October 15th, Gun Battle—A Tribute to Harpo 1%er
On a cool October morning in 1976, Harry Ruby slept deeply, unaware that life as he knew it was about to end. The previous night, he had celebrated his twenty-sixth birthday with friends. Harry and his girlfriend were downstairs, with the rest of his friends asleep upstairs at the two-story house on East 93rd Avenue. No one heard a van pull up outside.
Armed bearded men wearing biker attire spilled from the van and rushed up to the house. One man broke the glass in the front door, waking Harry. He was stunned to see armed men wearing biker garb, breaking into the house in broad daylight. Terrified, Harry exchanged shots with the men. Over two dozen rounds pumped into the house before the intruders realized no one was returning fire. In the volley of bullets, Harry had been shot in the head.
The following day, the Tampa Tribune carried the headlines: “Three Deputies Hurt in Cycle Gang Shootout.” Harry Ruby never rated a headline because he was also known as Harpo, an Outlaws 1%er.
According to the newspaper account, 13 “plainclothes” officers were attempting to serve a narcotics search warrant on the newly inhabited Outlaws Club House and were met by gunfire. No mention was made of the disguises the officers wore when they broke into the house
Still, as he lay in a coma with severe brain damage, Harpo 1%er was charged with three counts of attempted first-degree murder, possession of a short-barreled shotgun and possession of marijuana. His bond was posted at $150,000.00.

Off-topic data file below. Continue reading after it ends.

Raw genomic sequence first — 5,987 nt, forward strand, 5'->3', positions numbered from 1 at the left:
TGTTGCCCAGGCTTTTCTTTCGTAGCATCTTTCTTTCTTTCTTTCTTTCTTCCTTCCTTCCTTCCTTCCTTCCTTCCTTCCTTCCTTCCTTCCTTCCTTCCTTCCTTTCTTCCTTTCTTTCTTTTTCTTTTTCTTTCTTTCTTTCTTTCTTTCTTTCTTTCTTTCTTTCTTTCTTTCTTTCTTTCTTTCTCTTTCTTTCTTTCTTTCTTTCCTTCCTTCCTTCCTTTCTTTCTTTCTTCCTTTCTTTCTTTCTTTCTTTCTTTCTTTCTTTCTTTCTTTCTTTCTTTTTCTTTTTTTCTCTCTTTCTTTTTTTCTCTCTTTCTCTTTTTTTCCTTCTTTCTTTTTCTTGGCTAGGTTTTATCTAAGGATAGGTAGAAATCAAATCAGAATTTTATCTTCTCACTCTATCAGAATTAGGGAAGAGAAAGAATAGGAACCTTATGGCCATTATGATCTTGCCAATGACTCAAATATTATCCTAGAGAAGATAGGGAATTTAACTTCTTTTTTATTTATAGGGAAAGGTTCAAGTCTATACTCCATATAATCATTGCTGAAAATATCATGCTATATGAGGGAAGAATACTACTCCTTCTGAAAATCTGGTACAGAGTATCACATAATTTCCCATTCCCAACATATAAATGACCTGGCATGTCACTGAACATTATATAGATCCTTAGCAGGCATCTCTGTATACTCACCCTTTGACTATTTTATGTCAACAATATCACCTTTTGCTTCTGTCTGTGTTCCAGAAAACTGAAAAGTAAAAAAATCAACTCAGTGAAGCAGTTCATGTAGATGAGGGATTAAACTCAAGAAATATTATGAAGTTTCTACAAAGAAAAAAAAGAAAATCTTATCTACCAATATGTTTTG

Badly shaken but uninjured, the other seven people in the house were also arrested and charged with felony possession of marijuana and weapons.
Harpo 1%er survived, although with permanent brain damage that left him blind in one eye and paralyzed on one side. He was then charged by the State of Florida with three counts for the attempted murder of three police officers.
The State’s attempted murder charges were dismissed based on permanent brain damage –. Harpo was disabled to the point that he could not even communicate adequately with his defense attorney to present his side of the story.
The wounded officers then filed a civil case seeking monetary damages. Once again that case was dismissed based on the permanent brain damage.
In December 1982, Harpo 1%er was again indicted for the three attempted murder charges, this time in a Middle District of Florida RICO case against the Jacksonville and Tampa Outlaws motorcycle club chapters.
The government declared Harpo competent, and his case was used by the government to win its first ever RICO conviction against a motorcycle club.
A vicious Federal Prosecutor made sure that Harpo went to federal prison, even though he was brain-damaged, partially blinded, crippled and unable to help in his defense.
Harpo died in 2001 in Federal Prison without ever knowing freedom again.
I want to insure that everyone knows Harpo’s story. Harpo was a true 1%er who put his life on the line in defense of his Brothers. We will cherish his memory for as long as a single Outlaw 1%er exists. Harpo 1%er is on our list of Outlaws 1%er heroes who are Gone, But Not Forgotten.
Sign Up To Get New Articles & Newsletters
Your Privacy Is Respected